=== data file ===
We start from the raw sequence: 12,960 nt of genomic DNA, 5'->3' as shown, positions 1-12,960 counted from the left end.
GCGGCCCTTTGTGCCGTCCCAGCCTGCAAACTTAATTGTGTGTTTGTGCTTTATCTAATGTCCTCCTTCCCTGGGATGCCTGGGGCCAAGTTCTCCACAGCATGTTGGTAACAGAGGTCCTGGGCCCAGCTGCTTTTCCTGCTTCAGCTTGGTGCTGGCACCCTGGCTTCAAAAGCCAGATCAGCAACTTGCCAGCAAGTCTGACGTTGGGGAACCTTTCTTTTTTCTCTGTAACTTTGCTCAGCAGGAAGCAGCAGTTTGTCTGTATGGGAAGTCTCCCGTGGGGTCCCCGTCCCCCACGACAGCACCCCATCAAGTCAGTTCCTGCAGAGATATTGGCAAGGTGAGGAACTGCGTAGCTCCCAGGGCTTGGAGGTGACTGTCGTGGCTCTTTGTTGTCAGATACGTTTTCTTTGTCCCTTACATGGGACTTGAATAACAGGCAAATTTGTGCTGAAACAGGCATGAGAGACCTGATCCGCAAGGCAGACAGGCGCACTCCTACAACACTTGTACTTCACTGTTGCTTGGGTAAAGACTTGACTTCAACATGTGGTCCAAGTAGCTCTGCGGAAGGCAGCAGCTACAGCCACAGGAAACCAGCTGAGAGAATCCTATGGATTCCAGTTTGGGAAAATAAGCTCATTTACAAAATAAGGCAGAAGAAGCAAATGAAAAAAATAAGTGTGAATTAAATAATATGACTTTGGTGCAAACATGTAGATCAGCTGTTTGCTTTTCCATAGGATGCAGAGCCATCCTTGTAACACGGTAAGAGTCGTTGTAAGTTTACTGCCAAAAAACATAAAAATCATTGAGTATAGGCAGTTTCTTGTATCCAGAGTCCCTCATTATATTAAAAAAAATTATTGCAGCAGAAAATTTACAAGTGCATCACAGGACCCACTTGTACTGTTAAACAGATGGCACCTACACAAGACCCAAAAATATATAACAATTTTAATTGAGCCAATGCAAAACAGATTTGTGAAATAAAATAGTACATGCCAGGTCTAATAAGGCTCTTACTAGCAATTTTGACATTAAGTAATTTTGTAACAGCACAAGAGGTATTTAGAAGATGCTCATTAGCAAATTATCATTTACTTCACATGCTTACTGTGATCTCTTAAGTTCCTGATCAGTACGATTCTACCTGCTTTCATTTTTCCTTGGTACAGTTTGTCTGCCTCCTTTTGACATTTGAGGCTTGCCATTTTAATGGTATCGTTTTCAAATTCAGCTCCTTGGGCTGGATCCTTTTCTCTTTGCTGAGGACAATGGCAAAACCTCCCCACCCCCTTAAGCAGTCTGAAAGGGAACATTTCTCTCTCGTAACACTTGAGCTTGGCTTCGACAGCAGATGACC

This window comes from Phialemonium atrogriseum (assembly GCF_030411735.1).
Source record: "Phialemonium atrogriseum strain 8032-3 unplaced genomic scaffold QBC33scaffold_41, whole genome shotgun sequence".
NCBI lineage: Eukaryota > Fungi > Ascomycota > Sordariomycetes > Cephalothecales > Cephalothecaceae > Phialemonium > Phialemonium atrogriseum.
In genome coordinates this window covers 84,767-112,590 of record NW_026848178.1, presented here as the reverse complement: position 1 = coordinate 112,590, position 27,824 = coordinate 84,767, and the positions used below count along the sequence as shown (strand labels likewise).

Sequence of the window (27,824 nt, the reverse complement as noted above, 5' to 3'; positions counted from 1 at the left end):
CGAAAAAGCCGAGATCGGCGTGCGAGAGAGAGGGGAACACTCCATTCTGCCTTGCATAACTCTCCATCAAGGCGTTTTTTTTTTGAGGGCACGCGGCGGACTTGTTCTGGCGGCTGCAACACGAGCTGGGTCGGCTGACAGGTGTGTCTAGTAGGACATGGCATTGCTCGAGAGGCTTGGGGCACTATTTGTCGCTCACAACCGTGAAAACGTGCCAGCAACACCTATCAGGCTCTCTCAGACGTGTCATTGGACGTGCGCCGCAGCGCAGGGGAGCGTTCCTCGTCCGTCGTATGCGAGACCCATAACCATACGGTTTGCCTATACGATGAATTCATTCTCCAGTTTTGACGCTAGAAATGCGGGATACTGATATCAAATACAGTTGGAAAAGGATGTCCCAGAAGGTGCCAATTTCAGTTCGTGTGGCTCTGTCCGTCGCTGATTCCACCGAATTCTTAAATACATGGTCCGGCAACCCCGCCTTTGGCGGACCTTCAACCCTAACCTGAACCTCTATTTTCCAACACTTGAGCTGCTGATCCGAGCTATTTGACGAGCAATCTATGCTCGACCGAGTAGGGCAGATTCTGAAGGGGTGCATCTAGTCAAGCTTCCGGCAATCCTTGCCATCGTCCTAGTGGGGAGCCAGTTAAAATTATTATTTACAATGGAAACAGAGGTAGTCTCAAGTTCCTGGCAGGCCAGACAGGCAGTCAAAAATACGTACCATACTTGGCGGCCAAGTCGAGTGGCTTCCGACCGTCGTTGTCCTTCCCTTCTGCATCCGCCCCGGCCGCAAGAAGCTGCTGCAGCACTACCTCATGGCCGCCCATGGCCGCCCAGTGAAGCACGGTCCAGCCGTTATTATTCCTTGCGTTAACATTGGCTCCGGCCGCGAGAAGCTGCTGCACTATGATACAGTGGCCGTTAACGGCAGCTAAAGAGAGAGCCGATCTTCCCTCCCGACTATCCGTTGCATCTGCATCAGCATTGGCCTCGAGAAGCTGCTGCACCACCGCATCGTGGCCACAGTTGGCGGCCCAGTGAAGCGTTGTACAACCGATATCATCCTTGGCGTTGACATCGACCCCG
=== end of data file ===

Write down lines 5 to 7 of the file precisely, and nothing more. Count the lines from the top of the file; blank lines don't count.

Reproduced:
NCBI lineage: Eukaryota > Fungi > Ascomycota > Sordariomycetes > Cephalothecales > Cephalothecaceae > Phialemonium > Phialemonium atrogriseum.
In genome coordinates this window covers 84,767-112,590 of record NW_026848178.1, presented here as the reverse complement: position 1 = coordinate 112,590, position 27,824 = coordinate 84,767, and the positions used below count along the sequence as shown (strand labels likewise).

Sequence of the window (27,824 nt, the reverse complement as noted above, 5' to 3'; positions counted from 1 at the left end):